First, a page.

The battles have become a war. A divided City Council moved to escalate the Council vs. Mayor Steve Bach differences at Tuesday’s “budget markup” session.
In keeping with Council’s recently installed committee structure, Councilor Don Knight, who heads the budget committee, presented proposed changes to Mayor Bach’s preliminary budget.
Some seemed petty, such as the suggestion that the payment of Council’s $6,250 stipend be “apportioned” between the city, Memorial Hospital and Colorado Springs Utilities. After wondering out loud whether the entire Council budget, which amounts to several hundred thousand annually, ought to be re-apportioned, Councilors voted to leave well enough alone.
Other ideas seemed bizarre. Council debated whether to spend $350,000 in Conservation Trust Funds (derived from the state lottery) to convert the tennis courts in Monument Valley Park to pickle ball courts. Doing so, according to the Friends of Pickle Ball, would enable the city to secure a 2015 regional competition. During discussion of the issue it was clear that few councilors knew anything about the sport, despite the presence of a half-dozen eager pickleballers in the audience.
Council passed on the funding.
The much-criticized “virtual stormwater department,” proposed earlier by Council, was hastily dropped. Instead, Council accepted assurances from city CFO Kara Skinner that the $2 million at issue would be used for stormwater projects, and that stormwater accounts would be transparent and available.
But the era of good feelings quickly ended.
In response to Bach’s demand that Utilities create a special rate that would reduce the anticipated 2014 park watering costs by $1.2 million, Council did just the opposite. The legislators declined to extend an existing temporary conservation rate, which would have covered half of the amount. Despite Mayor Bach’s assertion that Council had “promised” to create a new rate class, the group funded the shortfall by taking $600,000 from the police budget and an equal amount from the city’s fund balance.
“We need to move to sustainable funding from the general fund for park watering,” said Councilor Jill Gaebler.
By a 5-4 vote, Council nixed the Fire Department’s community health program, which involved refurbishing the closed Fire Station 8 as a community health center. The $400,000 program, a partnership between the city and various health care providers, is intended to reduce both non-fire emergency calls to CSFD and emergency room visits for minor health issues.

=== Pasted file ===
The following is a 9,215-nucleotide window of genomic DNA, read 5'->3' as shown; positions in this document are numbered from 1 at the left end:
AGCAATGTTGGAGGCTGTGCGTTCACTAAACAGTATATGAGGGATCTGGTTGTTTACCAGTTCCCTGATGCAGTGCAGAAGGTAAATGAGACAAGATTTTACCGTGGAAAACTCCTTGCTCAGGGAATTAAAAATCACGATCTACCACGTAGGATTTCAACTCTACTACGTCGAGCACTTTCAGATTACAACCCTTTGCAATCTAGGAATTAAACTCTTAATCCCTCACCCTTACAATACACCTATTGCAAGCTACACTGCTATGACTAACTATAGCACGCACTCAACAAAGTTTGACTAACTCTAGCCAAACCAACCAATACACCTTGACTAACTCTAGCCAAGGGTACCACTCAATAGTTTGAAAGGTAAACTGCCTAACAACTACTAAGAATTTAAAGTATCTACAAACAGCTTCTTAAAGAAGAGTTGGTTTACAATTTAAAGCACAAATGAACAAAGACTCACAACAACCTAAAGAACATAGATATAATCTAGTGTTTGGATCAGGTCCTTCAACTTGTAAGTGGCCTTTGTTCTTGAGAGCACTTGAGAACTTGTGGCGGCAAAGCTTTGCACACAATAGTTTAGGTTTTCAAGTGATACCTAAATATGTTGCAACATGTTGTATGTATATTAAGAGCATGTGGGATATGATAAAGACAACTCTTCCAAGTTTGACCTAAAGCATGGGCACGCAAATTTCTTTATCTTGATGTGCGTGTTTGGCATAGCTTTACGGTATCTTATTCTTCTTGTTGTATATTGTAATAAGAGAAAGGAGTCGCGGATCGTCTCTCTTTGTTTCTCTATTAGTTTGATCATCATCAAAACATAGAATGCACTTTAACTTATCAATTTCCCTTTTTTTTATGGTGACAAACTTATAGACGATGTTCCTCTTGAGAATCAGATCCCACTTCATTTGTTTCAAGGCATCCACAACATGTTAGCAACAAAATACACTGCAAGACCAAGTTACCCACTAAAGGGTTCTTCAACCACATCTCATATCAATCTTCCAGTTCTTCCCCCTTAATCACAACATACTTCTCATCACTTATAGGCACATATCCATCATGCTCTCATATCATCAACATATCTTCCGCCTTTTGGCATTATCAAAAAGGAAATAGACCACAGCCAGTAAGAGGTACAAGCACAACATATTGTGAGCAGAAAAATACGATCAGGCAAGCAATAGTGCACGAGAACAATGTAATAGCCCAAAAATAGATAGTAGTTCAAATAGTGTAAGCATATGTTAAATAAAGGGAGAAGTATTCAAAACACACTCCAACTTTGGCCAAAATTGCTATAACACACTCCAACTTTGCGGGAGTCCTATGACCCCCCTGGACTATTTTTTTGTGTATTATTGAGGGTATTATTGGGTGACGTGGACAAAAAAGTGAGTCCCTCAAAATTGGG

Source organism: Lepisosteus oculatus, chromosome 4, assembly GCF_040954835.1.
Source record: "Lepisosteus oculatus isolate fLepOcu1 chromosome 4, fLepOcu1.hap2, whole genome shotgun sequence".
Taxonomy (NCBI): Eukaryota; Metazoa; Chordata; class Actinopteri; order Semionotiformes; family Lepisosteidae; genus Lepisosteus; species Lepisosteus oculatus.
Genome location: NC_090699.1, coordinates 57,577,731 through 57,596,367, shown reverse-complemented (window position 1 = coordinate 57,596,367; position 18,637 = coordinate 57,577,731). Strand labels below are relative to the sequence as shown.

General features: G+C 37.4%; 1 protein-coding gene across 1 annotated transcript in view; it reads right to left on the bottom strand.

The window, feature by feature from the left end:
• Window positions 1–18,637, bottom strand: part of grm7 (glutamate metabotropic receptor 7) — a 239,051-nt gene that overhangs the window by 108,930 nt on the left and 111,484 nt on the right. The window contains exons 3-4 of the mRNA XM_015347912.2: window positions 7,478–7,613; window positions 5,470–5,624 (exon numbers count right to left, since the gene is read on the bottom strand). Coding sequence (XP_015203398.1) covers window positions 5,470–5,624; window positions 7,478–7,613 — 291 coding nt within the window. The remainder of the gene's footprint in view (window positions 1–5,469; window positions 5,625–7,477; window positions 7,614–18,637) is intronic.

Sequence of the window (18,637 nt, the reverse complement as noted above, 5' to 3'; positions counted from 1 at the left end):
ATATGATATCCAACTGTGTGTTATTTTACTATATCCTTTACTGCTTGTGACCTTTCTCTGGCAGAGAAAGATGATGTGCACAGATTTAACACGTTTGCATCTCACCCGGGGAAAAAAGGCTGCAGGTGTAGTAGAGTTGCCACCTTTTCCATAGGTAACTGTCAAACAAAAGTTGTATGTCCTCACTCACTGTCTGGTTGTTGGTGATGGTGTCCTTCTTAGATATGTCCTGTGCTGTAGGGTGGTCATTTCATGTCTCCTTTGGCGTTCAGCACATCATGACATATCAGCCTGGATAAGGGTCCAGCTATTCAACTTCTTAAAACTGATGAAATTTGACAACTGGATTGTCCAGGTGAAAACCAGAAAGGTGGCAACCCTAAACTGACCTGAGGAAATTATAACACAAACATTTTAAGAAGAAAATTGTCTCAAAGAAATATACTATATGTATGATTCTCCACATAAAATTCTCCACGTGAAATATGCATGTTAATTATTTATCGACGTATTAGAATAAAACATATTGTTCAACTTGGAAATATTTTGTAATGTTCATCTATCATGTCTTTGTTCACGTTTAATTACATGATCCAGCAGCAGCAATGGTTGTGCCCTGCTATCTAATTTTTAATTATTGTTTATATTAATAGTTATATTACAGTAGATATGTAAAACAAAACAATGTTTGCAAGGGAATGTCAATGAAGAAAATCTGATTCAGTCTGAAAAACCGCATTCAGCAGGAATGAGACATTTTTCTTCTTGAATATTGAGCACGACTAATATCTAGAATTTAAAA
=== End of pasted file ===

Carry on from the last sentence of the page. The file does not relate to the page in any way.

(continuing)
Council also eliminated funding for a deputy director in the Office of Emergency Management, calling the thinly staffed organization “top heavy.”
Council’s proposed changes in the budget will certainly irritate Mayor Bach, who may veto every one of them. Their actions are consonant with their responsibility as the city’s legislative branch, but they’d like to wrest much more power from the executive.
Council’s proposed changes in the budget will certainly irritate Mayor Bach, who may veto every one of them.
Knight then recommended that Council enact five ordinances which, taken together, would turn the strong mayor into an instructed administrator with little power of independent action. The proposed ordinances:
Make budget approval a separate ordinance from the appropriation ordinance. This change, according to the City Attorney’s office, could eliminate the mayor’s line-item veto.
Define each tab within the budget as an individual department within the appropriation ordinance.
Limit the transfer of funds to programs within a department.
Require the mayor to obtain Council approval before funding any new positions or departments not in the approved salary schedule.
Require the mayor to obtain Council approval before transferring funds from the general fund contingency account or between special accounts.
On a 5-4 split, Council agreed to go forward, with a first reading of the yet-to-be-written ordinances on Nov. 26. Council President Keith King joined Knight, Helen Collins, Joel Miller and Andy Pico in support of the initiatives, while Gaebler, Jan Martin, Val Snider and Merv Bennett were strongly opposed.
“This is your first budget,” said Martin, clearly exasperated. “I don’t see the rush in this. You guys have three more years to go …”
Knight began to reply, but Martin cut him off.
“Don’t interrupt me, Don!” she said sternly, and continued.
Bennett and Gaebler echoed her concerns.
“I’m just not comfortable considering these items now,” said Gaebler. “Let’s take our time.”
“We may not have been on Council for the last budget, but I attended those meetings,” said Miller. “We saw the problems, and (these ordinances will assure) that the body that’s closest to the people has the power to determine where their dollars will go.”
Next move, Mayor Bach.